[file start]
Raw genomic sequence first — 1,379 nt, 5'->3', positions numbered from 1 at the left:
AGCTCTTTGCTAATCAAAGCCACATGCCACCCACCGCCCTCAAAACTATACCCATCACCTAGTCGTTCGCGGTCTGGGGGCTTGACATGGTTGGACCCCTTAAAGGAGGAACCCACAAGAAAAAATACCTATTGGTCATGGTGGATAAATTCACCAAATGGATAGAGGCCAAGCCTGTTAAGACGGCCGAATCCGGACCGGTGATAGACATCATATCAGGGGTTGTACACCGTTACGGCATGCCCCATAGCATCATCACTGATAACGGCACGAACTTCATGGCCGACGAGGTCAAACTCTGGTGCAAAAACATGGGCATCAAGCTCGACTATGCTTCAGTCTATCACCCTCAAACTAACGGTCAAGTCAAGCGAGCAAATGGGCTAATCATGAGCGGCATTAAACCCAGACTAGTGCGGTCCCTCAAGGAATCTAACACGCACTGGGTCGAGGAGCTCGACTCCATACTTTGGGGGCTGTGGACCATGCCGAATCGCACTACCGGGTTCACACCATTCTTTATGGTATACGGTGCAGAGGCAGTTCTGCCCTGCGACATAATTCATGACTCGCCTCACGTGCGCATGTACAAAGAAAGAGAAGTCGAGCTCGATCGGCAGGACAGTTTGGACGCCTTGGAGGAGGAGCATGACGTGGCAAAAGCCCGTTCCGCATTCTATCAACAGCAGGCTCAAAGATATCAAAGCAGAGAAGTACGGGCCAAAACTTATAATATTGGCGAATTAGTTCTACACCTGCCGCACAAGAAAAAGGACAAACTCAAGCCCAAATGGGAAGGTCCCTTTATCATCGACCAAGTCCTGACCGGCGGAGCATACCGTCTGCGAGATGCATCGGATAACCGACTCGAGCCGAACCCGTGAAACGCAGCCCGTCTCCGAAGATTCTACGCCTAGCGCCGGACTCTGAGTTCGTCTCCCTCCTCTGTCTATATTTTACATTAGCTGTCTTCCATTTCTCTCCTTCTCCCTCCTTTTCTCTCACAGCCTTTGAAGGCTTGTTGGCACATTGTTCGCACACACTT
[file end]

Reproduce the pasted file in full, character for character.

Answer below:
Raw genomic sequence first — 1,379 nt, 5'->3', positions numbered from 1 at the left:
AGCTCTTTGCTAATCAAAGCCACATGCCACCCACCGCCCTCAAAACTATACCCATCACCTAGTCGTTCGCGGTCTGGGGGCTTGACATGGTTGGACCCCTTAAAGGAGGAACCCACAAGAAAAAATACCTATTGGTCATGGTGGATAAATTCACCAAATGGATAGAGGCCAAGCCTGTTAAGACGGCCGAATCCGGACCGGTGATAGACATCATATCAGGGGTTGTACACCGTTACGGCATGCCCCATAGCATCATCACTGATAACGGCACGAACTTCATGGCCGACGAGGTCAAACTCTGGTGCAAAAACATGGGCATCAAGCTCGACTATGCTTCAGTCTATCACCCTCAAACTAACGGTCAAGTCAAGCGAGCAAATGGGCTAATCATGAGCGGCATTAAACCCAGACTAGTGCGGTCCCTCAAGGAATCTAACACGCACTGGGTCGAGGAGCTCGACTCCATACTTTGGGGGCTGTGGACCATGCCGAATCGCACTACCGGGTTCACACCATTCTTTATGGTATACGGTGCAGAGGCAGTTCTGCCCTGCGACATAATTCATGACTCGCCTCACGTGCGCATGTACAAAGAAAGAGAAGTCGAGCTCGATCGGCAGGACAGTTTGGACGCCTTGGAGGAGGAGCATGACGTGGCAAAAGCCCGTTCCGCATTCTATCAACAGCAGGCTCAAAGATATCAAAGCAGAGAAGTACGGGCCAAAACTTATAATATTGGCGAATTAGTTCTACACCTGCCGCACAAGAAAAAGGACAAACTCAAGCCCAAATGGGAAGGTCCCTTTATCATCGACCAAGTCCTGACCGGCGGAGCATACCGTCTGCGAGATGCATCGGATAACCGACTCGAGCCGAACCCGTGAAACGCAGCCCGTCTCCGAAGATTCTACGCCTAGCGCCGGACTCTGAGTTCGTCTCCCTCCTCTGTCTATATTTTACATTAGCTGTCTTCCATTTCTCTCCTTCTCCCTCCTTTTCTCTCACAGCCTTTGAAGGCTTGTTGGCACATTGTTCGCACACACTT